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"They make it easier for people to get along," says De Paulo, noting that in the diary study one in every four of the participants' lies were told solely for the benefit of another person.
In fact, "fake positive" lies—those in which people pretend to like someone or something more than they actually do ("Your muffins are the best ever")—are about 10 to 20 times more common than "false negative" lies in which people pretend to like someone or something less ("That two-faced rat will never get my vote").
(Incidentally, when researchers refer to lying, they don't include the mindless pleasantries or polite equivocations we offer each other in passing, such as "I'm fine, thanks" or "No trouble at all." An "official" lie actually misleads, deliberately conveying a false impression.
So complimenting a friend's awful haircut or telling a creditor that the check is in the mail both qualify.) Saxe points out that most of us receive conflicting messages about lying.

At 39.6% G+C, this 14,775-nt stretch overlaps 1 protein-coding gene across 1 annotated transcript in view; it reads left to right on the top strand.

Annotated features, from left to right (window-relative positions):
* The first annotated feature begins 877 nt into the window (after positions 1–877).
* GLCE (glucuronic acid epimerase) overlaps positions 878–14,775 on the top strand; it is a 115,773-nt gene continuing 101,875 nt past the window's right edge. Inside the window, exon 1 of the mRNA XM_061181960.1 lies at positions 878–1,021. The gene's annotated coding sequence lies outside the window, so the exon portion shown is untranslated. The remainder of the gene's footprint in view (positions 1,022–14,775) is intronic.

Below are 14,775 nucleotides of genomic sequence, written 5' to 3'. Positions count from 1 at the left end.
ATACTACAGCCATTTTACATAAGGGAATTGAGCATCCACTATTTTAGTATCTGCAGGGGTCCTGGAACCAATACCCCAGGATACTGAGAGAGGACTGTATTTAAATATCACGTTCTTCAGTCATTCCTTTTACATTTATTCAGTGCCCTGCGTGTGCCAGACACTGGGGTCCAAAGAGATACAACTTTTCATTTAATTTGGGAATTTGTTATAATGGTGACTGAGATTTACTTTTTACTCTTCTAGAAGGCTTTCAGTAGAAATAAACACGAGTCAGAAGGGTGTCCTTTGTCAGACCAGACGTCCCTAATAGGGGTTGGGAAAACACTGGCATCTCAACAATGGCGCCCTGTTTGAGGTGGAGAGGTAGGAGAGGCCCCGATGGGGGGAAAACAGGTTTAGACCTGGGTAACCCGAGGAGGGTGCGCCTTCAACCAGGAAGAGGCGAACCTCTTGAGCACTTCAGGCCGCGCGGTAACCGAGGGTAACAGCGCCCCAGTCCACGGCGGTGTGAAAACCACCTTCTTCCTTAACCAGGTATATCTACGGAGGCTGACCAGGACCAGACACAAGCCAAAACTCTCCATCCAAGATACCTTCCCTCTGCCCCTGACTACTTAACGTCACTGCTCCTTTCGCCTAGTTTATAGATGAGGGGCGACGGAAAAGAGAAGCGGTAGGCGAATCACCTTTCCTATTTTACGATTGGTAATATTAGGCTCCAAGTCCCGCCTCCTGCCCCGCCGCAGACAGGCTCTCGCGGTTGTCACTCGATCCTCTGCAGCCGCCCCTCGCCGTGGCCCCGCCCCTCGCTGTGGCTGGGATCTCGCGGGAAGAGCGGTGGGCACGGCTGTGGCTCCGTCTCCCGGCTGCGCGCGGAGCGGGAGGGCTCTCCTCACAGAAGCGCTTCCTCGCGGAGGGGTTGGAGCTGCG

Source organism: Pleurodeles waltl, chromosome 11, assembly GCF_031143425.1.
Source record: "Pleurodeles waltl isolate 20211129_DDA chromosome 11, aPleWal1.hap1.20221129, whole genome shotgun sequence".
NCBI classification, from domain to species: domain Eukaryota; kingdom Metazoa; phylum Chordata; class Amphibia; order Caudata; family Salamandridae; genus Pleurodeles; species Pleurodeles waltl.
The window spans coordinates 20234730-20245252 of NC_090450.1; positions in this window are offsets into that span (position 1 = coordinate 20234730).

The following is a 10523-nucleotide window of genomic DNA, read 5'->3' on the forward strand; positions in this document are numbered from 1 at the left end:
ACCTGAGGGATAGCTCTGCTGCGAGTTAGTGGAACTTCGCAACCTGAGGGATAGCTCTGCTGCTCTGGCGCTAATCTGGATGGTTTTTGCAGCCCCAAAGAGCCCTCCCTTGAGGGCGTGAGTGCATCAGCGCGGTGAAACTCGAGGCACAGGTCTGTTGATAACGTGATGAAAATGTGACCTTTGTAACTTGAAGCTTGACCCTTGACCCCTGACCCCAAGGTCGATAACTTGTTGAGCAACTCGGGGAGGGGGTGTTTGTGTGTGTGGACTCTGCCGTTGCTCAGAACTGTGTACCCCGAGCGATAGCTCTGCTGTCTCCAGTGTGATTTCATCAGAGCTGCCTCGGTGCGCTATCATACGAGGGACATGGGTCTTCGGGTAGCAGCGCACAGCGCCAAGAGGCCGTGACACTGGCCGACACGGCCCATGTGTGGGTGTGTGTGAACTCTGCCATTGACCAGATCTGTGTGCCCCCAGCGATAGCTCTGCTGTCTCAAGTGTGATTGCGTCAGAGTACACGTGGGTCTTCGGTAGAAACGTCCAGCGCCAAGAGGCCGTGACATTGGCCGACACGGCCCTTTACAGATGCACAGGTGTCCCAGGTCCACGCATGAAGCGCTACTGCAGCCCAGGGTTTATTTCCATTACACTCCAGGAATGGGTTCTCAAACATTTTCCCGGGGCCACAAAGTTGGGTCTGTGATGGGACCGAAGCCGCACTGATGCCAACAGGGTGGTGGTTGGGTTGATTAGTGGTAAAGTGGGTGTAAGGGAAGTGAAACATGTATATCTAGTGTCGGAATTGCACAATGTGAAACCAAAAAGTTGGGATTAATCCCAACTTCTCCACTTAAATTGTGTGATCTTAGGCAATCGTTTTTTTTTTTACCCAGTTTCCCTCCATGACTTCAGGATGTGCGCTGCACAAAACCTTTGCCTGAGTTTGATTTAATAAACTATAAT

Show up late for an early morning meeting at work and it's best not to admit that you overslept.
Freud wrote next to nothing about deception; even the 1500-page , published in 1984, mentions lies only in a brief entry on detecting them.
But as psychologists delve deeper into the details of deception, they're finding that lying is a surprisingly common and complex phenomenon. D., a psychologist at the University of Virginia, confirms Nietzche's assertion that the lie is a condition of life.
And De Paulo finds that dating couples lie to each other in about a third of their interactions—perhaps even more often than they deceive other people.
Fortunately, marriage seems to offer some protection against deception: Spouses lie to each other in "only" about 10 percent of their major conversations. That 10 percent just refers to the typically minor lies of everyday life.
Still, De Paulo warns that liars "don't always fit the stereotype of caring only about themselves.